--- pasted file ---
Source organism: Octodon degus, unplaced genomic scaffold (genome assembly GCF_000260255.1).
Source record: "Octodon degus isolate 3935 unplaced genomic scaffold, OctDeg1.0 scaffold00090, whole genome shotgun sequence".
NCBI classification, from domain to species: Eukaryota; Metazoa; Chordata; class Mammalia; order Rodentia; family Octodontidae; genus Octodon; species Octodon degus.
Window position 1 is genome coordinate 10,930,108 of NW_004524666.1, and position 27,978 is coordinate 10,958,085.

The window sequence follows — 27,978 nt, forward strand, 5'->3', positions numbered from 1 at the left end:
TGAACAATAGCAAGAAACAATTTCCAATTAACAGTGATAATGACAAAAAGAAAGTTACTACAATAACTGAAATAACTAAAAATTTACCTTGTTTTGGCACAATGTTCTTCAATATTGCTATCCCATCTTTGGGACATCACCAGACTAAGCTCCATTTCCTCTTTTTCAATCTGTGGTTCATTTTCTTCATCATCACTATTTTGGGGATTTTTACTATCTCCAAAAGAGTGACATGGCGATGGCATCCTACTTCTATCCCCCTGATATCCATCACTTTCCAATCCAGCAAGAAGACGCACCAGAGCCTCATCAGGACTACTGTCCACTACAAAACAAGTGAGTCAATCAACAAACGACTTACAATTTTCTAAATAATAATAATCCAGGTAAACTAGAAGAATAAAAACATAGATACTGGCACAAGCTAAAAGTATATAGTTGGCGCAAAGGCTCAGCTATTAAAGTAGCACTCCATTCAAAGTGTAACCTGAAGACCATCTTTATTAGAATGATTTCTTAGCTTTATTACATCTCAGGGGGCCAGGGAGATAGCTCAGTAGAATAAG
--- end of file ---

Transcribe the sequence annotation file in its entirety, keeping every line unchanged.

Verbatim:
Source organism: Octodon degus, unplaced genomic scaffold (genome assembly GCF_000260255.1).
Source record: "Octodon degus isolate 3935 unplaced genomic scaffold, OctDeg1.0 scaffold00090, whole genome shotgun sequence".
NCBI classification, from domain to species: Eukaryota; Metazoa; Chordata; class Mammalia; order Rodentia; family Octodontidae; genus Octodon; species Octodon degus.
Window position 1 is genome coordinate 10,930,108 of NW_004524666.1, and position 27,978 is coordinate 10,958,085.

The window sequence follows — 27,978 nt, forward strand, 5'->3', positions numbered from 1 at the left end:
TGAACAATAGCAAGAAACAATTTCCAATTAACAGTGATAATGACAAAAAGAAAGTTACTACAATAACTGAAATAACTAAAAATTTACCTTGTTTTGGCACAATGTTCTTCAATATTGCTATCCCATCTTTGGGACATCACCAGACTAAGCTCCATTTCCTCTTTTTCAATCTGTGGTTCATTTTCTTCATCATCACTATTTTGGGGATTTTTACTATCTCCAAAAGAGTGACATGGCGATGGCATCCTACTTCTATCCCCCTGATATCCATCACTTTCCAATCCAGCAAGAAGACGCACCAGAGCCTCATCAGGACTACTGTCCACTACAAAACAAGTGAGTCAATCAACAAACGACTTACAATTTTCTAAATAATAATAATCCAGGTAAACTAGAAGAATAAAAACATAGATACTGGCACAAGCTAAAAGTATATAGTTGGCGCAAAGGCTCAGCTATTAAAGTAGCACTCCATTCAAAGTGTAACCTGAAGACCATCTTTATTAGAATGATTTCTTAGCTTTATTACATCTCAGGGGGCCAGGGAGATAGCTCAGTAGAATAAG